In the latest book, Michael Tolliver and his 21 years younger partner, Ben, have a loving, open relationship, guided by trust and communication. "I hope it comes across that way," Maupin says of their bond. "It reflects some of the neurosis that occurs when an older man is with a younger man, but it also reflects the solidity of the relationship. But I don't adhere to any strict definition of what 'marriage' means. That's what freedom's about.

"I know gay people who are strictly monogamous and I know gay people with relationships so open you could fly a 747 through them. I think Chris and I have something somewhere in between. But all of it relies on staying open and loving with each other.

"Even in a loving relationship it's easy to get wrapped up in your own concerns and fears that you lose track of the other person: 'What was your day like?' is an extremely important question."

Maupin and hubby Turner are married in the eyes of the State of California – they got in before Prop 8 closed the window of opportunity. Maupin disagrees that Seventies activists would be horrified at the way some gay men are embracing marriage. "I am an old school activist from that time, and I see it as the final fulfilment of our civil rights – or one of them," he argues.

"Marriage is defined by whatever two people are married – we make our own rules. I want to be recognised in the eyes of my government in the same way that anyone else is. In part because it has financial benefits but mostly because I don't want to be told that my love is any less than other, straight couples. Supporting marriage is part of my continuing defiance."

Maupin is looking forward to his appearances in Melbourne and Sydney, where he will be reading from his book, and answering questions from the audience. He finds the public appearances enjoyable, despite the expectations people may have when meeting 'Armistead Maupin'.

"I'm generally able to live up to people's expectations of me," he laughs. "I don't mean that immodestly, I just mean that there's nothing particularly complicated about me. It's not like I'm some porn star they want to fantasise about. I'm just a storyteller and that's what they get when they meet me."

An Evening with Armistead Maupin, Concert Hall, Sydney Opera House, Thursday, March 3, 2011. Bookings: (02) 9250 7777,

Friday, February 4, 2011

OUT in America In Their Own Words, a portrait of LGBT Americans From a News Release

Premieres June 2011 on PBS
New York, NY, January 24, 2011 — Emmy award-winning director Andrew Goldberg and PBS, in association with Oregon Public Broadcasting, today announced a new national PBS special, OUT in America. The one-hour film will make its national premiere on PBS in June, in conjunction with National Gay & Lesbian Pride Month.

OUT in America is an uplifting collection of unique, transformative stories and inspiring personal narratives told through the lens of the country's most prominent LGBT figures and pioneers, as well as many average, yet extraordinary, citizens from Gay, Lesbian, Bisexual and Transgender communities. The program weaves together diverse stories - from urban and rural America, from the heartland to New England, from San Francisco to Harlem. Deeply moving and often humorous, viewers will get a glimpse of awakenings, first crushes, unlikely soul mates, intimacy and liberation. While separated by circumstance and upbringing, the film's subjects are all united in their shared experiences of self-discovery, coming out, pride and love as well as a triumph over adversity and a true sense of belonging. Against the backdrop of historical events, each also traces their own hopes, struggles, influences and contributions towards advancements in equality and broad social change.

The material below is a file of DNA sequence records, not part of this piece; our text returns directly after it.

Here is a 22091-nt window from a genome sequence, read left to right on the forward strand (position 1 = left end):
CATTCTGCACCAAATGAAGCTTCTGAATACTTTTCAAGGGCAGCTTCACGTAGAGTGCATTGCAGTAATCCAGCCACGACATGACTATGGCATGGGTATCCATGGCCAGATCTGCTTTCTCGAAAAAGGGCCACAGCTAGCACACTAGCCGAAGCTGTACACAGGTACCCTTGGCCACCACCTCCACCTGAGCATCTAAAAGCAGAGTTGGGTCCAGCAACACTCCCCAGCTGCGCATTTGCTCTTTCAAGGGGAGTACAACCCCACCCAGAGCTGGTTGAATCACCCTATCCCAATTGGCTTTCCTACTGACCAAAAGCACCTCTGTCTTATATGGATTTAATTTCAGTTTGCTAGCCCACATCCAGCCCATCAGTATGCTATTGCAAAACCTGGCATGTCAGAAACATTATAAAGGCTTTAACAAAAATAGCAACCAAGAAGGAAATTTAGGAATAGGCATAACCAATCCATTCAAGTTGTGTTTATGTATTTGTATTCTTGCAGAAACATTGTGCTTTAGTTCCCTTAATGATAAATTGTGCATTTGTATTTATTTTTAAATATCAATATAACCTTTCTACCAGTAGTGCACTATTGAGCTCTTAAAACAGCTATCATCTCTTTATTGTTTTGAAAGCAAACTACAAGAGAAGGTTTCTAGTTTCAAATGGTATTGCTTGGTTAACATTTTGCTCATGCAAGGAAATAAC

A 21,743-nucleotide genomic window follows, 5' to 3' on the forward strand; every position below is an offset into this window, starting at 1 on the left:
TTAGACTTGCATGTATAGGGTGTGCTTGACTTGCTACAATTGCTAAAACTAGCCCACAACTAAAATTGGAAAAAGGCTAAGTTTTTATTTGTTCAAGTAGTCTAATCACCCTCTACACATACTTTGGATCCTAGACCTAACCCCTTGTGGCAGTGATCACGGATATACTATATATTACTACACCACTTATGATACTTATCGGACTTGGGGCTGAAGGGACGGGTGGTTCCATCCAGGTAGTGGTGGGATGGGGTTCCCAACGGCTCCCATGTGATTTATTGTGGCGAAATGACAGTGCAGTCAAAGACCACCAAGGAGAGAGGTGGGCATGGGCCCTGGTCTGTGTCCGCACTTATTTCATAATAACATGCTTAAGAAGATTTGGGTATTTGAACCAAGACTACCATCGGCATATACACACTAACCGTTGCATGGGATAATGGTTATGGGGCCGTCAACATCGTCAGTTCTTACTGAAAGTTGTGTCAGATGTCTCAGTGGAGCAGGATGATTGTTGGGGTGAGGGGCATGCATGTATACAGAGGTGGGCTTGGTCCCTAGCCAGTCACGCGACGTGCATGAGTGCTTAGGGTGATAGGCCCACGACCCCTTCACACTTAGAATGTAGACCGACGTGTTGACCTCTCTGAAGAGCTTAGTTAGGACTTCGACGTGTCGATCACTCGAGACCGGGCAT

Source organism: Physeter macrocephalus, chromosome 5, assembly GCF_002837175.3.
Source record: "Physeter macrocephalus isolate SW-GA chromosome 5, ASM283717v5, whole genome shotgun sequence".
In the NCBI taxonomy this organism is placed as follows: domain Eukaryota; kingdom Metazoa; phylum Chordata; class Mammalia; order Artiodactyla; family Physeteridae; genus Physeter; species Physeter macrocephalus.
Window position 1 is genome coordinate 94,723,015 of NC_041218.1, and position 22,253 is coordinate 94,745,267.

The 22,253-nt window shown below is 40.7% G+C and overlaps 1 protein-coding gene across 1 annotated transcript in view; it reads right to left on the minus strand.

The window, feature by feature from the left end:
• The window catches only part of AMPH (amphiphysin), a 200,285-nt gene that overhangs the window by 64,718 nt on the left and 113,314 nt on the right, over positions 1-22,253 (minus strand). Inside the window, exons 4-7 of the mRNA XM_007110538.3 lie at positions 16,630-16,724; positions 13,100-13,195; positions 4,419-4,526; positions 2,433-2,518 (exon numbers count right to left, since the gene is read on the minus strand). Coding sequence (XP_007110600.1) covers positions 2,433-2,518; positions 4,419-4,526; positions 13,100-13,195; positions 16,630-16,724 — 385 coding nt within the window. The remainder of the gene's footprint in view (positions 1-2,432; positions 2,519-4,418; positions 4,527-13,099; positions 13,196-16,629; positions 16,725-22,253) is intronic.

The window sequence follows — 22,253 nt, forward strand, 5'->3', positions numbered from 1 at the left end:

"The first of its kind, OUT in America is a more realistic portrait of LGBT life than almost anything seen on TV before," says Goldberg. "So often, media coverage of LGBT life in America is polarizing or exploitative of controversy and homophobia, or alternately LGBT individuals are presented as caricatures of a stereotype. OUT in America however focuses on empowerment, diversity and relationships."

The special features interviews with and anecdotes from cult TV personality Andy Cohen (Bravo TV Host), famed Tales of the City author Armistead Maupin, country music star Chely Wright, humorist Kate Clinton, as well as legendary LGBT activists James Hormel (philanthropist), Urvashi Vaid (former Executive Director of the pre-eminent civil rights organization National Gay and Lesbian Task Force, recently cited in Out Magazine's list of most influential men and women in America) and Dr. Patricia Hawkins (psychologist renowned for her early work with HIV patients). Other influential lesbians, gay men, bisexuals and transgender people in the film include: Reverend Peter Gomes, who came out on the steps of Memorial Church at Harvard; PJ Serrano, Puerto Rico's first openly gay and HIV positive political candidate; a transgender police lieutenant, who transitioned while on active duty; a Muslim lesbian from the country of Mauritius; a gay rancher; the organizer of Capital Queer Prom; a Latino rapper; a West Point graduate and former Captain in the US Army; a drag queen; a great-grandmother; and "The Harolds," a giddy bi-racial couple in their 80s, who reminisce, in unison, about their five decades together. "We've had a good life. We still love each other, which is rare in most cases…it just gets better."